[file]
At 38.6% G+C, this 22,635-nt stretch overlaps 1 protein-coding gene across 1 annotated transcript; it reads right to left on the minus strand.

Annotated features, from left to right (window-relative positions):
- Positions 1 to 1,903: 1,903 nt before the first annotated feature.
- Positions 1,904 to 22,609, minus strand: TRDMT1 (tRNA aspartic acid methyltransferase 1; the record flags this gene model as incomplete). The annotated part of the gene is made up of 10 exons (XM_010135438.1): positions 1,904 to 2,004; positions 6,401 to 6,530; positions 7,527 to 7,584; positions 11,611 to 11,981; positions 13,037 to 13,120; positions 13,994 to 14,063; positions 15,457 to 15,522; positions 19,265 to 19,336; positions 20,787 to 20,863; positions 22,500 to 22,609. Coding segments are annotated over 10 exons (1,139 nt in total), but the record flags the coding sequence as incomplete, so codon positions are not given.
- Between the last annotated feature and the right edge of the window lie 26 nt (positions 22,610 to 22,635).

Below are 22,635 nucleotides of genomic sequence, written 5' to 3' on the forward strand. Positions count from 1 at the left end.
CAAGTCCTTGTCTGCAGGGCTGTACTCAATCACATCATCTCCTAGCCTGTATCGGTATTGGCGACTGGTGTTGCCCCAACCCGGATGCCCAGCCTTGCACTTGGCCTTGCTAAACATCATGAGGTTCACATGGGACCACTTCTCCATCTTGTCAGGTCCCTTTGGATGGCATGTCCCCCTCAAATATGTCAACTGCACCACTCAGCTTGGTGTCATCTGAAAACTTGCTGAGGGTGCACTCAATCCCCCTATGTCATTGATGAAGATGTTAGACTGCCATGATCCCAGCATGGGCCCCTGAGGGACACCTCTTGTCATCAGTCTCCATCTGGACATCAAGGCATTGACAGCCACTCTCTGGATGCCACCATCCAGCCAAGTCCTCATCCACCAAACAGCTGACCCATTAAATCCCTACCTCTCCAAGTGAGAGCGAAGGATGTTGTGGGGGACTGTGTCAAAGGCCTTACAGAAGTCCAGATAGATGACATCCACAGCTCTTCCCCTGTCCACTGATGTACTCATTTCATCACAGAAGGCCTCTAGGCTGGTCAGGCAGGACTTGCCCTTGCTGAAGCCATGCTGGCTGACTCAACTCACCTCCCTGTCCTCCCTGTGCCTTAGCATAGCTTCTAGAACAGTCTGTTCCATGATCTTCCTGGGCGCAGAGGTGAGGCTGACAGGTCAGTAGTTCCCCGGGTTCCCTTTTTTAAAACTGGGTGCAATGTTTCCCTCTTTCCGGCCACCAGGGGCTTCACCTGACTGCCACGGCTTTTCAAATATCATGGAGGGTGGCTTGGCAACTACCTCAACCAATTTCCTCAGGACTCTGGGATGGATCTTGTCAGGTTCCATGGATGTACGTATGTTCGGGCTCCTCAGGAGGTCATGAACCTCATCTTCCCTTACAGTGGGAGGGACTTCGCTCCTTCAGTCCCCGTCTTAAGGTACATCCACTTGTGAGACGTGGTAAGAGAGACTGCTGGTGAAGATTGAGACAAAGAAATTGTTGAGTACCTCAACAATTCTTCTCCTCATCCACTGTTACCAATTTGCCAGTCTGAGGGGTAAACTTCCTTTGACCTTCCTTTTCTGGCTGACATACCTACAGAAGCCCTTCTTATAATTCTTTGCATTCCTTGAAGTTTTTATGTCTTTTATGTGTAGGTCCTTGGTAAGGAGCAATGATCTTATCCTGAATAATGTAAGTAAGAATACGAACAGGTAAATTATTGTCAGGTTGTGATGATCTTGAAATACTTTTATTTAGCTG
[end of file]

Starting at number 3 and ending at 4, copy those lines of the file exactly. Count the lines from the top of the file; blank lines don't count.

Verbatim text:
- Positions 1 to 1,903: 1,903 nt before the first annotated feature.
- Positions 1,904 to 22,609, minus strand: TRDMT1 (tRNA aspartic acid methyltransferase 1; the record flags this gene model as incomplete). The annotated part of the gene is made up of 10 exons (XM_010135438.1): positions 1,904 to 2,004; positions 6,401 to 6,530; positions 7,527 to 7,584; positions 11,611 to 11,981; positions 13,037 to 13,120; positions 13,994 to 14,063; positions 15,457 to 15,522; positions 19,265 to 19,336; positions 20,787 to 20,863; positions 22,500 to 22,609. Coding segments are annotated over 10 exons (1,139 nt in total), but the record flags the coding sequence as incomplete, so codon positions are not given.